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I have a 1989 VW Golf Mark 1. I have replaced the mechanical fuel pump in engine compartment, the petrol filter, spark plugs, coil, HT Leads.

This is a 1300 carburetor model.

I can start the car no problems, but when I drive anything from 10m to 100km it suddenly just dies. The engine cuts out just one minute goes and next dead. Then I have to wait a while before it will start again.

Not sure if it is electrical or fuel issue. I am also not much of a handy man, but I try :)

Does anyone know what the correct coil is for the 1300 Mark 1 Carb model?

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  • I got this reply from workshop: "When you turn the distributor manually, it sticks at a certain point. It seems that the shaft of the distributor itself is bent." They recon this is why the car just suddenly cuts out. Lucily these car parts are so cheap :D brand new is ZAR 450
    – AquaAlex
    Feb 6 '15 at 14:59
  • Try changing the fuel separator.
    – Thembani
    Sep 13 '18 at 21:54
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I got this reply from workshop: "When you turn the distributor manually, it sticks at a certain point. It seems that the shaft of the distributor itself is bent."

Luckily these car parts are so cheap :D brand new distributor was ZAR 450

And the problem is solved.

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It sounds like you've already covered the basics...

I'd suspect heat-soak, in either the carb (causing fuel vapourisation) or the coil. Do either have heatshields on them? Or are there any heatshields in the engine bay that are missing or damaged?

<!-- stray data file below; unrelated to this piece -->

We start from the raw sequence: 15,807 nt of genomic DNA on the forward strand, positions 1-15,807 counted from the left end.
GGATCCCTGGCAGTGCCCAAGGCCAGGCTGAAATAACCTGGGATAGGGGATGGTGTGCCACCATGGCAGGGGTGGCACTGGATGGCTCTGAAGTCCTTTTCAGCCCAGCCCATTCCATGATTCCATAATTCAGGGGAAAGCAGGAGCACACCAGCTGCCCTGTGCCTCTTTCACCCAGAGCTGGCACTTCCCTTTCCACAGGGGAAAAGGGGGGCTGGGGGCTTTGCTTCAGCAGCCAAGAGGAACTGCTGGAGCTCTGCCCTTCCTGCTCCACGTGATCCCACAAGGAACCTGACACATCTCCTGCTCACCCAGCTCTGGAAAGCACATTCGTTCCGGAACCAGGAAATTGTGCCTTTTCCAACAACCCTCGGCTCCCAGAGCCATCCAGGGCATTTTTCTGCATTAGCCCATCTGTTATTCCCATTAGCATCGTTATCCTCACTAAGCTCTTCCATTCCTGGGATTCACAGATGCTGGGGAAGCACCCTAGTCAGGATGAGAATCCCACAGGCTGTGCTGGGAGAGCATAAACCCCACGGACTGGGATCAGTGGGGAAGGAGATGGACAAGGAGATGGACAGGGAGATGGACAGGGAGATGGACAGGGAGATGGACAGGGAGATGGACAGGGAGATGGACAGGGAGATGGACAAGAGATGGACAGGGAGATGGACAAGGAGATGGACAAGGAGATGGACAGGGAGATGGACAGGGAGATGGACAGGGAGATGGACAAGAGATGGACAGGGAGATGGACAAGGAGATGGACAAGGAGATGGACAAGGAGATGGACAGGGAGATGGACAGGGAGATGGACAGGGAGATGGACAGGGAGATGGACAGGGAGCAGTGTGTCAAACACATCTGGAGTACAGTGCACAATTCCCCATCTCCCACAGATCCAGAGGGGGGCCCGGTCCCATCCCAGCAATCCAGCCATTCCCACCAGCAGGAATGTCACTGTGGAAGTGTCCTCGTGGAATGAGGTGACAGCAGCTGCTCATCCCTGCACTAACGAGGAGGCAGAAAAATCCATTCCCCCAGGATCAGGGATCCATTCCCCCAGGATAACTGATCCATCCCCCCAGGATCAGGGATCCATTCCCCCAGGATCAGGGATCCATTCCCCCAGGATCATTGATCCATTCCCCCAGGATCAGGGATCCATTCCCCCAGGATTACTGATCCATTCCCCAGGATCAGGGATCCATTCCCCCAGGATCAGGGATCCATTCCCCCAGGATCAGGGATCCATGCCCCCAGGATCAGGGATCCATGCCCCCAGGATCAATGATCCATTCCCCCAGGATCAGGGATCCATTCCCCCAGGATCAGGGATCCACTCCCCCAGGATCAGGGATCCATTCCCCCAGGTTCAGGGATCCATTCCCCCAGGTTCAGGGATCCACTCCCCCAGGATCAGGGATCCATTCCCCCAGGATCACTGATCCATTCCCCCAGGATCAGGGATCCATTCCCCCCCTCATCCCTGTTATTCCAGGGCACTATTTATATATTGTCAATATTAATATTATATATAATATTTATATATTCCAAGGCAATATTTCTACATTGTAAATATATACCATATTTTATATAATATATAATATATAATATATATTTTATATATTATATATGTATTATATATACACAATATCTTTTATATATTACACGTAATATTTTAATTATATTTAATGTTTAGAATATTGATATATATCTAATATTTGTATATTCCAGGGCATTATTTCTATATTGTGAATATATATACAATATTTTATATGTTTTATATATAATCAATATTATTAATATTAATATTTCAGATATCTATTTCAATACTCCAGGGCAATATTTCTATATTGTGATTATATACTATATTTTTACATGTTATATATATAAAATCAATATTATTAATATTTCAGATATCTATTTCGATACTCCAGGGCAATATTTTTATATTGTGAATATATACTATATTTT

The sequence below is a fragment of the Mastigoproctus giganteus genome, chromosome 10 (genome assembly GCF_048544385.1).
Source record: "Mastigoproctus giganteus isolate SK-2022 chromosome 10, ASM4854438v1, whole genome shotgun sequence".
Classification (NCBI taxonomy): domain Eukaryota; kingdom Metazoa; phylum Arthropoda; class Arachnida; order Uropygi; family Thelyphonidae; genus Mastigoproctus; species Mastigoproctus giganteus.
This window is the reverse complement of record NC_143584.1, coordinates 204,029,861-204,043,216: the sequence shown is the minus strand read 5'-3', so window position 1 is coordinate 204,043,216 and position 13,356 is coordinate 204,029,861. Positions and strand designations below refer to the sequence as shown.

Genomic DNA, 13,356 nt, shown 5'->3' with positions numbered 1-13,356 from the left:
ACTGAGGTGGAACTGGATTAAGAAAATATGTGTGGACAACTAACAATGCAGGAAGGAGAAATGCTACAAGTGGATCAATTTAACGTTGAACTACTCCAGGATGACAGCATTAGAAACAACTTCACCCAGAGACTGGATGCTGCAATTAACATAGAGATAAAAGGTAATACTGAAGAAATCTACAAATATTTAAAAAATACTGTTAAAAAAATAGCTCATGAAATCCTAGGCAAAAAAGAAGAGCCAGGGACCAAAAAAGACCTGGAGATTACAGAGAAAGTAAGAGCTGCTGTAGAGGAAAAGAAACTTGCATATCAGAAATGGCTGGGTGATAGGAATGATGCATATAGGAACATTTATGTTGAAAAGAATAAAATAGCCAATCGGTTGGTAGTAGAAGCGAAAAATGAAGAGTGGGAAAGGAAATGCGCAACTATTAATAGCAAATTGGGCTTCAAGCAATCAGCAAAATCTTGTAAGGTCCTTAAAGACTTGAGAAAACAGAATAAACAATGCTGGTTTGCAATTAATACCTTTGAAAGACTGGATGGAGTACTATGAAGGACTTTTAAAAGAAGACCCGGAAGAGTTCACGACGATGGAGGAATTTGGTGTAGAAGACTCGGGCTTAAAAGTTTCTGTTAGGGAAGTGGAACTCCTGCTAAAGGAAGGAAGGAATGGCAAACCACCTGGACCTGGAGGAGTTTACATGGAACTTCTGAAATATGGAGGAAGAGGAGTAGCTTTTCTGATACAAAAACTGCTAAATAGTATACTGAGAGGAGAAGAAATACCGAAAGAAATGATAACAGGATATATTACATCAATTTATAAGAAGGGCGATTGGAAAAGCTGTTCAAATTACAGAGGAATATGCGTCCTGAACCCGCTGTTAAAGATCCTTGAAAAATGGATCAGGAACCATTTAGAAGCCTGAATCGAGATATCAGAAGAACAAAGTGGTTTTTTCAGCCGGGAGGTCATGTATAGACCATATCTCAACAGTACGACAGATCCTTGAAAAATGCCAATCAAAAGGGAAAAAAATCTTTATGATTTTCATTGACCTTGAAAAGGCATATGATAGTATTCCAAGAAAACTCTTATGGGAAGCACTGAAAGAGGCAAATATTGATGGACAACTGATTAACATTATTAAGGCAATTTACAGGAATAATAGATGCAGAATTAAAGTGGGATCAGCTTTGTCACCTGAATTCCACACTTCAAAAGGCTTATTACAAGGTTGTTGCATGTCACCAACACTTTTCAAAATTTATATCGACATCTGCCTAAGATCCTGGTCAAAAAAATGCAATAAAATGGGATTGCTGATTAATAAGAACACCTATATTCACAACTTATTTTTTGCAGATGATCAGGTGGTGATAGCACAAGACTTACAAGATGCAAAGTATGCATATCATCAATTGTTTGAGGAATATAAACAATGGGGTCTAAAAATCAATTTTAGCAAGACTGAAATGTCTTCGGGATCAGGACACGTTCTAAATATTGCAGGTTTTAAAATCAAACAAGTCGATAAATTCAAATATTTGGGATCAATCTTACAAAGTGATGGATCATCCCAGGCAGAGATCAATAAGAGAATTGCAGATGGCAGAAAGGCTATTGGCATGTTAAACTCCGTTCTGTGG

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  • no heat shield anywhere in this car :) Someone said maybe they gave me the wrong coil. Apparently (and I am clueless here) a coil is rated for specific voltage range and the distributor and coil need to be same. Does this sound correct?
    – AquaAlex
    Jan 15 '15 at 10:54
  • Yep - some older coils run on 6v instead of 12, and use an in-line resistor to change the voltage. Did it do the same thing with the old coil?
    – Nick C
    Jan 15 '15 at 10:57
  • 1
    Another thing to try is the rotor arm and distributor cap - these can go funny too...
    – Nick C
    Jan 15 '15 at 11:06
  • nope, the only reason i replaced the old coil was because the lead broke off inside the old coil so i could not use it anymore :'(
    – AquaAlex
    Jan 15 '15 at 11:27
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    I think will go look for another coil and then at same time replace rotor and distributor cap as these are so cheap. Will let you know.
    – AquaAlex
    Jan 15 '15 at 11:28
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Open the filler cap and check the condition of the metal around the inside of the filler neck. This is a classic corrosion spot on these cars (mine is crusty) and the bits of metal that drop in the tank slowly block the fuel filter.

You can temporarily fix this by removing the filler cap, removing the incoming fuel line and blowing some air through it until you hear bubbles from the filler neck. This may resolve the problem only temporarily.

The permanent fix is to replace the filler neck (these are available fairly cheaply) and clean out the fuel tank. You don't have to drop the tank to gain access, if you pull up the rear seat base there is an access hatch in there. The plastic piece is a bayonet fitting but be gentle with it. Best done with as little fuel in the tank as possible. Use a magnet wrapped in white cotton to clear up all the debris.

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